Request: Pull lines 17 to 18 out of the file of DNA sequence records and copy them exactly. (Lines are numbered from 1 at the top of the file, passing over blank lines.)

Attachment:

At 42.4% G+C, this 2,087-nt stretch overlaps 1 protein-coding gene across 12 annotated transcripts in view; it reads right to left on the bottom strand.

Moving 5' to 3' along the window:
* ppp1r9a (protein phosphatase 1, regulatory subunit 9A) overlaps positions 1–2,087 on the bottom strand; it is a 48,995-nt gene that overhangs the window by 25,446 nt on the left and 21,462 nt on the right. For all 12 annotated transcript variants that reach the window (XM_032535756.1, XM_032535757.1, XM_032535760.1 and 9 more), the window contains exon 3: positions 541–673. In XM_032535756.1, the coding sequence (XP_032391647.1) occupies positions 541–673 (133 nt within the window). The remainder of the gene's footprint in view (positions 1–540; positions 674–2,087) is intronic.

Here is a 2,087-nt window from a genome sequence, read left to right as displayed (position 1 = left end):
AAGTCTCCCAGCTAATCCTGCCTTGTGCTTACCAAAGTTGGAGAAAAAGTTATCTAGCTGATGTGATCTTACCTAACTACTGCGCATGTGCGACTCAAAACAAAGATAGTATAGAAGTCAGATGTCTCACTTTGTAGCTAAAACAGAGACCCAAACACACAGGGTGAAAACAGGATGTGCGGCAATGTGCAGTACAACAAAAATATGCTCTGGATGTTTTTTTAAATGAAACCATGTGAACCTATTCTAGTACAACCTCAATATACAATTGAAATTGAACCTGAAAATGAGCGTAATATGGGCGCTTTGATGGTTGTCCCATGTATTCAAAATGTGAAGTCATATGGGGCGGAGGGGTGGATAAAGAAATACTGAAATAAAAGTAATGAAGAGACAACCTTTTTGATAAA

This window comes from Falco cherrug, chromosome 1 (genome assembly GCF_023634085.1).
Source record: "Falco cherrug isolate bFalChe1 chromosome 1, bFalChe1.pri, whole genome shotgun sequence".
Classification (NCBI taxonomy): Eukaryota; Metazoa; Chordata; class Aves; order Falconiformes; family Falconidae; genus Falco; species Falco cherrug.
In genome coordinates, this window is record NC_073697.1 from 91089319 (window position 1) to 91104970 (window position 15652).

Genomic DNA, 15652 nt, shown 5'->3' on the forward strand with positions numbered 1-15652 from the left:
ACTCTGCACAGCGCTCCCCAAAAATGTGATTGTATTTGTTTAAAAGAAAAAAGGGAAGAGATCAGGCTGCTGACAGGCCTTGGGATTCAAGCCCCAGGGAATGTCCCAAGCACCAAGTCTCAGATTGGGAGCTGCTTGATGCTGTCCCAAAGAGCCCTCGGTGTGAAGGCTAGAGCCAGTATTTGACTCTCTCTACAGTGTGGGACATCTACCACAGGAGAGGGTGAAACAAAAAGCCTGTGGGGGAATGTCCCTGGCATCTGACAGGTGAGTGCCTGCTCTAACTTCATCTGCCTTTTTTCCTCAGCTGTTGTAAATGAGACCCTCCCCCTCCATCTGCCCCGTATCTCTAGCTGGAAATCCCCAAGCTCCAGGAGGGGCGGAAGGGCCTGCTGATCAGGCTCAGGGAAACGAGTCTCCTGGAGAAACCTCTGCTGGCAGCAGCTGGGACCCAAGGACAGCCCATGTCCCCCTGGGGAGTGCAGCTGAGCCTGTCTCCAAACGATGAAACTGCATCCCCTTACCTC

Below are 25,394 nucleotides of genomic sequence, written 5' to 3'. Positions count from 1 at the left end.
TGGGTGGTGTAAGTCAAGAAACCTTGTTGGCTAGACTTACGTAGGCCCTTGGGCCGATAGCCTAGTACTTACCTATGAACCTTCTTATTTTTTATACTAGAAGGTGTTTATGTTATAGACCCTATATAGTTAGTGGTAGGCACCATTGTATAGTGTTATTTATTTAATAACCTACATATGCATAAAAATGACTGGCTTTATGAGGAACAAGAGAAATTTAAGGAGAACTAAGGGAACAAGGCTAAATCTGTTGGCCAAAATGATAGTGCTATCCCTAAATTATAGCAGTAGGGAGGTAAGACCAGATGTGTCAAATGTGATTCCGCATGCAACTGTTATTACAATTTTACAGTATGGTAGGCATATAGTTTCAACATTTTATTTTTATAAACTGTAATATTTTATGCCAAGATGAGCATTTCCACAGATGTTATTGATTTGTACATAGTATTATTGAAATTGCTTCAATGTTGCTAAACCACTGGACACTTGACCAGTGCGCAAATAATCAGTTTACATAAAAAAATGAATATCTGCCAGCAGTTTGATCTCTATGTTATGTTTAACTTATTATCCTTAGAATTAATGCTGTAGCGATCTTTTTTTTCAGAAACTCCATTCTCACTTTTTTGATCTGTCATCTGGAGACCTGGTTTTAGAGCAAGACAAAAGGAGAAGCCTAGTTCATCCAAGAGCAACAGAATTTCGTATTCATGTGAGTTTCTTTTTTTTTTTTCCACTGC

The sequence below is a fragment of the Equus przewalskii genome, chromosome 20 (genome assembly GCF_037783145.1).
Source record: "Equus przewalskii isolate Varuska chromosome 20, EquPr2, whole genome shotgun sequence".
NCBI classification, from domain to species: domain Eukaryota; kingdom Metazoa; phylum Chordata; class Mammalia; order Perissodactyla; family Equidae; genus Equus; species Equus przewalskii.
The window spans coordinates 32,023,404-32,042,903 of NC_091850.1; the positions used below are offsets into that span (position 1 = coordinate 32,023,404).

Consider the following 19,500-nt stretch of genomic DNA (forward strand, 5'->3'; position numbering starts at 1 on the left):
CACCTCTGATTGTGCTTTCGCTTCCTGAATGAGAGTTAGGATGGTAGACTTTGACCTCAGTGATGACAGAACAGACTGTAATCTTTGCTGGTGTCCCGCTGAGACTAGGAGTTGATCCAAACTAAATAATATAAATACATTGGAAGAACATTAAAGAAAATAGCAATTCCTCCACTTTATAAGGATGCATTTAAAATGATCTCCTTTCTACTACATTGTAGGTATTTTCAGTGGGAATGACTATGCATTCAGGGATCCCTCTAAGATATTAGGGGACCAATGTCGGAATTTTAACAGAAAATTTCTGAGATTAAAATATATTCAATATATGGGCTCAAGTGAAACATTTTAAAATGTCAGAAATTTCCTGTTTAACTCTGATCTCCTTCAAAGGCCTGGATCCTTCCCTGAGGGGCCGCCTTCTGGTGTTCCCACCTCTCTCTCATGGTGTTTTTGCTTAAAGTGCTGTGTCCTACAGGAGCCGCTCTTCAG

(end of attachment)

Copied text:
The window spans coordinates 32,023,404-32,042,903 of NC_091850.1; the positions used below are offsets into that span (position 1 = coordinate 32,023,404).

Consider the following 19,500-nt stretch of genomic DNA (forward strand, 5'->3'; position numbering starts at 1 on the left):